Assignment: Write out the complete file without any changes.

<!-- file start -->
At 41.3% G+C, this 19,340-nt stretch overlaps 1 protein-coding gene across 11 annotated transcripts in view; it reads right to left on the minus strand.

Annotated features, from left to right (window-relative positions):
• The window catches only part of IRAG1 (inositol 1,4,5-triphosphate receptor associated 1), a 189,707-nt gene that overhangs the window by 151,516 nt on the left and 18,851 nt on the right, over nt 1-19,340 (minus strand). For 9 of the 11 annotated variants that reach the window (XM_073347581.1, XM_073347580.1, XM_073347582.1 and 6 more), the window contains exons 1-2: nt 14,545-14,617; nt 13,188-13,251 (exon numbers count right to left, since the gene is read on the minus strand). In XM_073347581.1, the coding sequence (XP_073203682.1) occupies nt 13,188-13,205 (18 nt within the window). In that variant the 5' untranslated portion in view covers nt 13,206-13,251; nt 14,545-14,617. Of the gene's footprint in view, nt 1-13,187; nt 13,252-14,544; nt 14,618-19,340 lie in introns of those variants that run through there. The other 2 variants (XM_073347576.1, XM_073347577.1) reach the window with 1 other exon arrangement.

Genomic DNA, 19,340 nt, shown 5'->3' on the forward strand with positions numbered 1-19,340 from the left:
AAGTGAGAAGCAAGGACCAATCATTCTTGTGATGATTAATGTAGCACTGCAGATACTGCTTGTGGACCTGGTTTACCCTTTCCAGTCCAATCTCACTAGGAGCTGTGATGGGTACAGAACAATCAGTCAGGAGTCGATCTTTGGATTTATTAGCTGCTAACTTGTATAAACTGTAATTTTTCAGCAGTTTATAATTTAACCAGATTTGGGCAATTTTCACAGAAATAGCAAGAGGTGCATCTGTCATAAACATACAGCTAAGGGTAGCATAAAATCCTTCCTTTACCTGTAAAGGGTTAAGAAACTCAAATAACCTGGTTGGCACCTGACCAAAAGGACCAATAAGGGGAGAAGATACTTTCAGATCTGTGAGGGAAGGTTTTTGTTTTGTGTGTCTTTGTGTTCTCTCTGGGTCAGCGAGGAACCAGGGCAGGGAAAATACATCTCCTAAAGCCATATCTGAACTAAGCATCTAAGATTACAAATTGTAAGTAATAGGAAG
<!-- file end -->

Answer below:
At 41.3% G+C, this 19,340-nt stretch overlaps 1 protein-coding gene across 11 annotated transcripts in view; it reads right to left on the minus strand.

Annotated features, from left to right (window-relative positions):
• The window catches only part of IRAG1 (inositol 1,4,5-triphosphate receptor associated 1), a 189,707-nt gene that overhangs the window by 151,516 nt on the left and 18,851 nt on the right, over nt 1-19,340 (minus strand). For 9 of the 11 annotated variants that reach the window (XM_073347581.1, XM_073347580.1, XM_073347582.1 and 6 more), the window contains exons 1-2: nt 14,545-14,617; nt 13,188-13,251 (exon numbers count right to left, since the gene is read on the minus strand). In XM_073347581.1, the coding sequence (XP_073203682.1) occupies nt 13,188-13,205 (18 nt within the window). In that variant the 5' untranslated portion in view covers nt 13,206-13,251; nt 14,545-14,617. Of the gene's footprint in view, nt 1-13,187; nt 13,252-14,544; nt 14,618-19,340 lie in introns of those variants that run through there. The other 2 variants (XM_073347576.1, XM_073347577.1) reach the window with 1 other exon arrangement.

Genomic DNA, 19,340 nt, shown 5'->3' on the forward strand with positions numbered 1-19,340 from the left:
AAGTGAGAAGCAAGGACCAATCATTCTTGTGATGATTAATGTAGCACTGCAGATACTGCTTGTGGACCTGGTTTACCCTTTCCAGTCCAATCTCACTAGGAGCTGTGATGGGTACAGAACAATCAGTCAGGAGTCGATCTTTGGATTTATTAGCTGCTAACTTGTATAAACTGTAATTTTTCAGCAGTTTATAATTTAACCAGATTTGGGCAATTTTCACAGAAATAGCAAGAGGTGCATCTGTCATAAACATACAGCTAAGGGTAGCATAAAATCCTTCCTTTACCTGTAAAGGGTTAAGAAACTCAAATAACCTGGTTGGCACCTGACCAAAAGGACCAATAAGGGGAGAAGATACTTTCAGATCTGTGAGGGAAGGTTTTTGTTTTGTGTGTCTTTGTGTTCTCTCTGGGTCAGCGAGGAACCAGGGCAGGGAAAATACATCTCCTAAAGCCATATCTGAACTAAGCATCTAAGATTACAAATTGTAAGTAATAGGAAG